Checkerboard Step Sequencer V2 from Josh Silverman on Vimeo.

Shall we play a game?

Have your checkers chops ready, because Josh Silverman’s Checkerboard Step Sequencer, a tangible interface for music, will test both your game mettle and your grooves.

Built with the open source coding tool OpenFrameworks and Ableton Live as sound source, the checkerboard fuses computer vision technology and … well, some beats.

This video should make obvious the relationship between the position of the checkers pieces and the noises they represent and trigger. It’s still a work in progress, but for now I won’t subject you to the cacophony that is the sound of an actual game of checkers.

Aside from the kick drum, which just keeps pace on every beat, all other drum samples are triggered off the board.

In this version, I’ve implemented a Mute Region that surrounds the board. When the application sees activity in the mute region, it disables the updating of the sequencer. This way, my hand doesn’t trigger a cacophony when I move the pieces.

More technical explanation on Josh’s blog:

How it works [prettyextreme]

As it happens, you can meet this project in person if you’re in the NYC area. We’ll be hosting Josh on Sunday night at Handmade Music, at Culturefix’s Lower East Side. 4:30-6p is an open lab, a chance to check out this project and others (including MeeBlip!), followed by cacophonous demos and raucous music starting at 7p.

Detailed Lineup; Handmade Music site
Event on Facebook

Historical precedent: It’s fairly hard to top John Cage and Marcel Duchamp playing chess, with or without sonification, but apparently sonified they were:
John Cage Playing Chess [Uncertain Times]

No information on what the chess game sounded like, however. Backgammon, anyone? Thanks, SkyRon, for the tip! Also, from 1997, a grid game with Toshio Iwai and Ryuichi Sakamoto; thanks, Ctrlsave. (Interesting to reflect on how much easier this is to do in 2010, thanks to more accessible software and greater, cheaper horsepower.)

  • Sasa Rasa

    From what's shown in the video, it seems to me that it's simpler to implement the same functionality using just a launchpad.

    On the other hand, the project seems to be in active development and it's likely Josh will come up with something more interesting. I mean, it only makes sense if some advantages of having a physical checkerboard are found and exploited, so that the 8×8 grid concept is extended beyond what can be done with the launchpad or monomes.

  • (Historical Note: John Cage plays Marcel Duchamp on chessboard that produces electronic music. Toronto, 1968) More at… .

  • Ctrlsave
    Toshio iwai and ryuichi sakamoto did the same thing way back in 1997.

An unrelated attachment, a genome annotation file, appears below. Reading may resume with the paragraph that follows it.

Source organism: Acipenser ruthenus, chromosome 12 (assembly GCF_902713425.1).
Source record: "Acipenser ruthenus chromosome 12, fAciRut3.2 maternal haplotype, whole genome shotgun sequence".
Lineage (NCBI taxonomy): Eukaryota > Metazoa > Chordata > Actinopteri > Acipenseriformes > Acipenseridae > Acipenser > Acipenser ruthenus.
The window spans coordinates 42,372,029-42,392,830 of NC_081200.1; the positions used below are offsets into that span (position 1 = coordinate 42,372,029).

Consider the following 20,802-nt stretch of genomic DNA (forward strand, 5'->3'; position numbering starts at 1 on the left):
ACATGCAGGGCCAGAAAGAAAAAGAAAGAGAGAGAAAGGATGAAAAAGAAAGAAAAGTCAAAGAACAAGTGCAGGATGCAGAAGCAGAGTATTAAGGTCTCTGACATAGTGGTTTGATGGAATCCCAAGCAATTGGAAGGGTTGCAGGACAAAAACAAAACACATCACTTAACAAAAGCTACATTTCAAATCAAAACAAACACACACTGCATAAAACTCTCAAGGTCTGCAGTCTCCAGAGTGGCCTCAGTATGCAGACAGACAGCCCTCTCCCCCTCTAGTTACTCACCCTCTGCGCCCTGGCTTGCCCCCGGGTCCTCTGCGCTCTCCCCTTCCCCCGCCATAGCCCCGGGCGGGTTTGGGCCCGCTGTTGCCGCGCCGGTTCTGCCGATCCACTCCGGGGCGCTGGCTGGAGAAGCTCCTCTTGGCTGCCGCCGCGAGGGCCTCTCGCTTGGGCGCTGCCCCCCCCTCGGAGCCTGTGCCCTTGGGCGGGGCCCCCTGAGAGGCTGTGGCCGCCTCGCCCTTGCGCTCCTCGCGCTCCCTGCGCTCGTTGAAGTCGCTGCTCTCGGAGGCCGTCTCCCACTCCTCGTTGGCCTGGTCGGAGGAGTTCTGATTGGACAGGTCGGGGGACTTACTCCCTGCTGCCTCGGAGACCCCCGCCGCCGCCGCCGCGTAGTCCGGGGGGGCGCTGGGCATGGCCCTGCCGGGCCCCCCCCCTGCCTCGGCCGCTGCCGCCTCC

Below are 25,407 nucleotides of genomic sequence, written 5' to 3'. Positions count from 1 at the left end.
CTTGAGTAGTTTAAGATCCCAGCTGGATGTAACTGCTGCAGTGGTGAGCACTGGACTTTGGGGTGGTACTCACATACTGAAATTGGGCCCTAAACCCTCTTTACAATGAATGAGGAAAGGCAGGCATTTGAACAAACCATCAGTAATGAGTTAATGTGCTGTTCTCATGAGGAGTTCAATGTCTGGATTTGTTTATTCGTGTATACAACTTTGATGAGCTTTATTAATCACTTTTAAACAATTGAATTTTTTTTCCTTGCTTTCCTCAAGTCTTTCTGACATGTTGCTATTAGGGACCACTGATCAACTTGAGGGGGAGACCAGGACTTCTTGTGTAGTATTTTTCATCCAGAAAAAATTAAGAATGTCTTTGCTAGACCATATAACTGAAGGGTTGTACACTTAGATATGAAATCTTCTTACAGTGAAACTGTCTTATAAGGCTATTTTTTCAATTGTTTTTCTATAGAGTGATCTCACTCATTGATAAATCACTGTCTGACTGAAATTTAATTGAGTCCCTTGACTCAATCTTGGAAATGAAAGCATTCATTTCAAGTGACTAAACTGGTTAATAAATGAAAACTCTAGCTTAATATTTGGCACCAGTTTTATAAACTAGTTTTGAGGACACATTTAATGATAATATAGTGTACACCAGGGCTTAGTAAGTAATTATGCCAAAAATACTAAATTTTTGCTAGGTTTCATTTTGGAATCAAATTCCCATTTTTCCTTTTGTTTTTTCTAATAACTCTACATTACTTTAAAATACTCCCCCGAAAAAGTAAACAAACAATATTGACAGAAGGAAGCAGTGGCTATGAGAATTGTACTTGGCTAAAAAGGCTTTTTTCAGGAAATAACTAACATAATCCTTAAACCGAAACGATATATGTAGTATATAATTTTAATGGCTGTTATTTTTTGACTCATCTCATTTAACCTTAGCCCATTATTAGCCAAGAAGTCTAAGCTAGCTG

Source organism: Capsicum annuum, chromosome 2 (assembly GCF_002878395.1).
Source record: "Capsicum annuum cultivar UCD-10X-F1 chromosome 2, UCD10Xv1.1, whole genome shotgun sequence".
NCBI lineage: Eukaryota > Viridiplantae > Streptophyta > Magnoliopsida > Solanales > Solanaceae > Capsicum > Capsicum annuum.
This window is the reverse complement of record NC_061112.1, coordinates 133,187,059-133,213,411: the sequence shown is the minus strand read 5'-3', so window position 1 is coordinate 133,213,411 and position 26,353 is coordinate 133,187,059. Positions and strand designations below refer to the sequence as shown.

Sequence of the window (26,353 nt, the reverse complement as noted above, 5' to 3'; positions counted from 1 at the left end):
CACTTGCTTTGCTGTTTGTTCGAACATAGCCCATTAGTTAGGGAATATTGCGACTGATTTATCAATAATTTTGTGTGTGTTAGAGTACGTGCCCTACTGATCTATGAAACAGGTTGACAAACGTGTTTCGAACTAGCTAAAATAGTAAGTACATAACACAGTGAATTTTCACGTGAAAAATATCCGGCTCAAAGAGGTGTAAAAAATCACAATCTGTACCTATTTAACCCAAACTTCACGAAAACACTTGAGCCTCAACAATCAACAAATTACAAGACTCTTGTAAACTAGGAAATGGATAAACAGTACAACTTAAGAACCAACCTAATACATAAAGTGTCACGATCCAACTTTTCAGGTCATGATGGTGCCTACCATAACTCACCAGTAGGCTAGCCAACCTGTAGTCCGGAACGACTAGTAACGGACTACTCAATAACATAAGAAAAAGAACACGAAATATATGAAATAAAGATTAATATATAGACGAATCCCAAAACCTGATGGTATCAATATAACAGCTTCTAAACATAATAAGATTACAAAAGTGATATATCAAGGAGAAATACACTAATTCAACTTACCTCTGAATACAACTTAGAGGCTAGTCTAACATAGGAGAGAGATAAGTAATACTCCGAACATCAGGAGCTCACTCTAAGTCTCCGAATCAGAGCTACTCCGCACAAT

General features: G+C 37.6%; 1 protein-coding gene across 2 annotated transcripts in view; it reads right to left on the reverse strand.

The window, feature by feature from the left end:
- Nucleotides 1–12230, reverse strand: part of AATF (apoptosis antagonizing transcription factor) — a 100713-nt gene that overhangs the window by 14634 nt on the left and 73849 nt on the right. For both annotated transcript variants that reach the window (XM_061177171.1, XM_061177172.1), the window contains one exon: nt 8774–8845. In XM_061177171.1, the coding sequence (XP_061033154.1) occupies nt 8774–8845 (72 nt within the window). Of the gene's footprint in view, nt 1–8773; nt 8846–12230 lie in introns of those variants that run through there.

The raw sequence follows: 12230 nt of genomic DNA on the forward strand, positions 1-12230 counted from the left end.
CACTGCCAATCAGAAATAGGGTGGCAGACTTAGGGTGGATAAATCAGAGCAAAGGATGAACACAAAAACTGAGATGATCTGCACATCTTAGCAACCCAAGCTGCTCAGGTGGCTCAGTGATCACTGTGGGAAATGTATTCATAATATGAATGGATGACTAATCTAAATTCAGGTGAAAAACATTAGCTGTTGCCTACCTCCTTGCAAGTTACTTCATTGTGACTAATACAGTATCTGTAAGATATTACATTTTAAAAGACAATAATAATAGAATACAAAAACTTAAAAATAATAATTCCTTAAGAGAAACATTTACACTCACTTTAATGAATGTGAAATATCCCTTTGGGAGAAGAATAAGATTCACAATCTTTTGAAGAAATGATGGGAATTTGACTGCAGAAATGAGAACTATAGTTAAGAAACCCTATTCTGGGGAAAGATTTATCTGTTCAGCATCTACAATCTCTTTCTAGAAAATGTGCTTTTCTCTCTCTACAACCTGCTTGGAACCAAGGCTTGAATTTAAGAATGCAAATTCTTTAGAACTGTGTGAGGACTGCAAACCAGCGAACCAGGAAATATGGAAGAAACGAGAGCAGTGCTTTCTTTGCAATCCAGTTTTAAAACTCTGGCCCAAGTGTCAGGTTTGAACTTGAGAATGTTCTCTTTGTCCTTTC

• Peter Kirn

    Well, not the same thing. This is checkers.

    Anyway, 1968 takes 1997, Cage takes Sakamoto. Checkmate. Match: Cage.

  • Peter Kirn

    (awesome link, btw, SkyRon – wonder if there's any sound.)

  • dead_red_eyes

    Toshio Iwai is so damn crafty!!! I love that guy!

  • FrankyAnderson

    This is super cool, it's a amazing what can be used today as a controller, and even back in the 90's!!!

  • funny & nice way to add some stochastic values 🙂

  • In the Iwai video, the keyboard seems to output a stream of lights linked to the number of notes played. IT reminds me of this installation, the clavilux 2000:

  • Random Chance

    While checkers (this one), chess (Cage), and Go (Sakamoto) might all be board games I don't see the necessary similarities to call prior art on any of them. Cage apparently used the board to mute and un-mute the sound of live performers playing alongside the chess game. Sakamoto triggered single piano notes with pitch depending on absolute position and time between notes on distance between individual pieces. This example seems to use a different metric so to speak, but I might be wrong, because it's not entirely clear to me which metric (or way to scan the board) was used by Sakamoto.

  • Sorry I didn't include this link, too: In grad school, one of my professors was Lowell Cross, who was responsible for creating the electronics for the chess board. A quiet and accomplished man, laser show pioneer:

  • Sorry, again, but on further reflection (a quality, I think, pretty much lost on, uhm, many) I would really like to hear Josh's notion of cacophony! In a beat-centric world, how do we define disorder? Is it multi-temporal in a Nancarrow-way? Does it exhibit timbral masking? Can there be dissonance in 2010? What defines cacophony? Can we make a digital cacophony generator (never mind, I can do that). Peace out!

  • I was developing some video triggering similar to this. I was going to use construction paper of different colors and put them on a wall in a grid. Different paper colors would trigger different sounds as well. If I only had time to finish even half the projects I've started…

    Anyway, the checkerboard is a nice idea, but as has already been mentioned, at that form factor I would just use my monome. Even so, very nice work of course.

  • It doesn't surprise me to see that people have done this kind of thing before. What I didn't mention in the checkers blog post is that the game board implementation was really just one step along the way toward developing another system. Ultimately the steps are projected on the ground and the positions of dancers are used to turn the steps on or off. Details and demo vid here. I am very curious to know if anyone has seen this done before.

    The fact that a checkerboard is an 8×8 grid is convenient for the purposes of the checkers demo and comparison to traditional step sequencers, but the code is written to be extremely versatile and enable alternative step patterns.

    And SkyRon, this is what I meant by cacophony. Triggering every sample on every tick. While technically interesting, I don't find it to be musically pleasing for very long!